The Offenses of Jesus: The Women, part 2

The sisters, Mary and Martha, are two more women that we read about in Jesus’ life.  John 11, tells about a time when their brother, Lazarus is very sick and eventually dies.  Jesus is a two-day journey away and yet when He hears the news, He doesn’t just pick up and go.  He waits.
The disciples may have thought that Jesus stayed where He was because the Jews in Judea were trying to stone Jesus (v. 8).  But Jesus had a much bigger reason than that, something that would bring more glory to His Father.  Jesus said, “This will help you believe…” (v. 15).
 I don’t know about you, but I would be offended by Jesus’ delay. My good friend, Jesus, has the power to heal and He doesn’t come running to help when I call Him.  It seems that the sisters felt a bit offended as well and may have had a few conversations about it because when they see Jesus, they say exactly the same thing to Him, “If you had been here my brother would not have died.”  I’ve had a few conversations like that myself, “If only Jesus would ________!”  Just fill in the blank.
But let’s get back to the sisters.  First Martha (of course) comes out to meet Jesus while He’s still on the way.  She still can’t wait.  I love her.  In the midst of her offense, she still believes He can do anything.  It’s as if to say, “I know plan A didn’t happen, but You must have a plan B in mind, right?”  Jesus assures Martha that Lazarus will rise again.  But Martha wants specifics (you go girl!), and replies with her belief that her brother will be raised with everyone else “in the resurrection at the last day (v. 24).”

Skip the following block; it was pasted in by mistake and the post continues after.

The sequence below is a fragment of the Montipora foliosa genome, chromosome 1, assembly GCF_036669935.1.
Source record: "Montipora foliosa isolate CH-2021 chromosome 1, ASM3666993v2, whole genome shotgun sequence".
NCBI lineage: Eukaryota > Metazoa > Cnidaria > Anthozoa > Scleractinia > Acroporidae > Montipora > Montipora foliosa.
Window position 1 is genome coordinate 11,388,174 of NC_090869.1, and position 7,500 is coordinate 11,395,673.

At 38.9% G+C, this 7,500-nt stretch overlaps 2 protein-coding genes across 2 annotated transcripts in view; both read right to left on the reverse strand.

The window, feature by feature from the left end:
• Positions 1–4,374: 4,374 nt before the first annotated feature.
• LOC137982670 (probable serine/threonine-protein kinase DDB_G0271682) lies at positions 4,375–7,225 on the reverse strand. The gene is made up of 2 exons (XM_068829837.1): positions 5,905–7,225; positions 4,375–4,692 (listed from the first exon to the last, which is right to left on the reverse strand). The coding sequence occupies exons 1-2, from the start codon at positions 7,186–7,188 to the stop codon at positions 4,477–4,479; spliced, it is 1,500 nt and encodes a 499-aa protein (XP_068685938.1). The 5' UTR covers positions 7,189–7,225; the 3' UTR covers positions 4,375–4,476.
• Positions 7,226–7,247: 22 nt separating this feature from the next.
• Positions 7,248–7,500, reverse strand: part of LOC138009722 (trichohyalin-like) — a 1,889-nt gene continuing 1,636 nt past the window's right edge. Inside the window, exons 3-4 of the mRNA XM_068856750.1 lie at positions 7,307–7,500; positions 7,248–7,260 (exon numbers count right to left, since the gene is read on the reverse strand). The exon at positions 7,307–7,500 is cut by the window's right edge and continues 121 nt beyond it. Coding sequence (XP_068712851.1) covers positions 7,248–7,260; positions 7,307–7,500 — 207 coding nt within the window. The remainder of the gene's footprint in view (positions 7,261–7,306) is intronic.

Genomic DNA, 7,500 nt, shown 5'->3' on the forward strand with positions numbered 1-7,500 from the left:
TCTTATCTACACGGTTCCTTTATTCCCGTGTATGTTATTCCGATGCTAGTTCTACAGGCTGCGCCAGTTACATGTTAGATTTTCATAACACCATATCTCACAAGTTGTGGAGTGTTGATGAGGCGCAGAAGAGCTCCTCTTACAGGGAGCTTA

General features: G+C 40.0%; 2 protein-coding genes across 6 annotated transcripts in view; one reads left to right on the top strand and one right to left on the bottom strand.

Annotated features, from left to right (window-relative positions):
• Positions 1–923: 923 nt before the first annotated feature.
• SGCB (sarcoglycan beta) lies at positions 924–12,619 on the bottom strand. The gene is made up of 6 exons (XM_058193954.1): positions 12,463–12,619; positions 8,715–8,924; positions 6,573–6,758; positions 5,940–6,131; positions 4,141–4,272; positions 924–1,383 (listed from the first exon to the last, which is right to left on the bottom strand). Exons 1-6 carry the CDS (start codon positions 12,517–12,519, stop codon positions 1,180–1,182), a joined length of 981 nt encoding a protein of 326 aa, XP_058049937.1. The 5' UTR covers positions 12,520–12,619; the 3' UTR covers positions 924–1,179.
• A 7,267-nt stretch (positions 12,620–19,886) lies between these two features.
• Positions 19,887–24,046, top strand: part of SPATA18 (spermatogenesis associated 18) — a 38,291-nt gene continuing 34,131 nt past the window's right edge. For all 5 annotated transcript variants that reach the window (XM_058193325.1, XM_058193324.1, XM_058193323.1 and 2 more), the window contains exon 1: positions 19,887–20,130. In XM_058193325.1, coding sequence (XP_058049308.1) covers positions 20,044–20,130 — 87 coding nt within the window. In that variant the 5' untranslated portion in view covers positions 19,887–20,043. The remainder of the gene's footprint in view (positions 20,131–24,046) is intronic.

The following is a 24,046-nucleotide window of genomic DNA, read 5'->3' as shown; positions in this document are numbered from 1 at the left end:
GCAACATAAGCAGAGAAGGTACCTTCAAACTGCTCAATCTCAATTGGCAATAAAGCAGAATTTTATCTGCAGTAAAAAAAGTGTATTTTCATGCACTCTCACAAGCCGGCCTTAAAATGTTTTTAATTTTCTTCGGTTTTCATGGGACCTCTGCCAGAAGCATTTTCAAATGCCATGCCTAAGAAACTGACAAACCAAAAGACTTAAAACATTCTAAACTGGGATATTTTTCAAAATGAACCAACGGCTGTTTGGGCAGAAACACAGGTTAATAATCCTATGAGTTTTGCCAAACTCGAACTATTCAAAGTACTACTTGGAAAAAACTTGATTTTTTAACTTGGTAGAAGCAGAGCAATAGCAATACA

So what did Jesus’ offense reveal about Martha?  I see a heart that longs to understand.  Even in her confusion about what Jesus is doing, she comes to him, honestly confronts Him, and states her belief in who He is.  Jesus reveals Himself to her in plain language, “I am the resurrection and the life.  Anyone who believes in me will live, even after dying….Do you believe this, Martha?”  Her reply is a proclamation and is just as profound as the one Peter makes in Luke 9:18-20.  She says, “Yes, Lord, I have always believed you are the Messiah, the Son of God, the one who has come into the world from God.”
And where is Mary?  She is grieving.  She must be told that Jesus is here.  Her first impulse is to return to the place she loves, she falls at Jesus’ feet.  She is desperate for Him, and yet the same words flow, “If only…”  Even in her offense, Mary is steadfast.  She holds to Jesus.  Her heart is revealed by her actions.
Seeing His friends grieve, even with the knowledge that a miracle is just minutes away, Jesus takes time to feel.  He joins in their weeping.  He reveals His own heart.
Could it be that our hard lessons in faith are hard on the Savior as well?
You know the rest of the story.  Martha is unsure about moving the stone – the stink will be awful.  But Jesus is not deterred.  The One who is Life brings life.  Jesus’ way of handling this situation bestows salvation not only to a family but also to the community.  His ways are always higher than our ways.
Some of my lingering questions:
  • Since the stone was rolled away, could they see life return to a rotting body?
  • Did the smell disappear when life came?
  • What did Lazarus say?

Sometimes I wish there was a gospel written by one of the women.  We love details and she wouldn’t have let us down!  I guess I’ll wait to ask Jesus when I see Him face to face.

So what can I learn from Mary and Martha?  There will be times in my life when I don’t understand the timing of Jesus.  Will I run to Him and sit at His feet?  Will I remind myself of who Jesus is and stand on what I know to be true?  Will I wait for His solutions and get the greater blessing for it?

I hope so. That is my heart’s desire.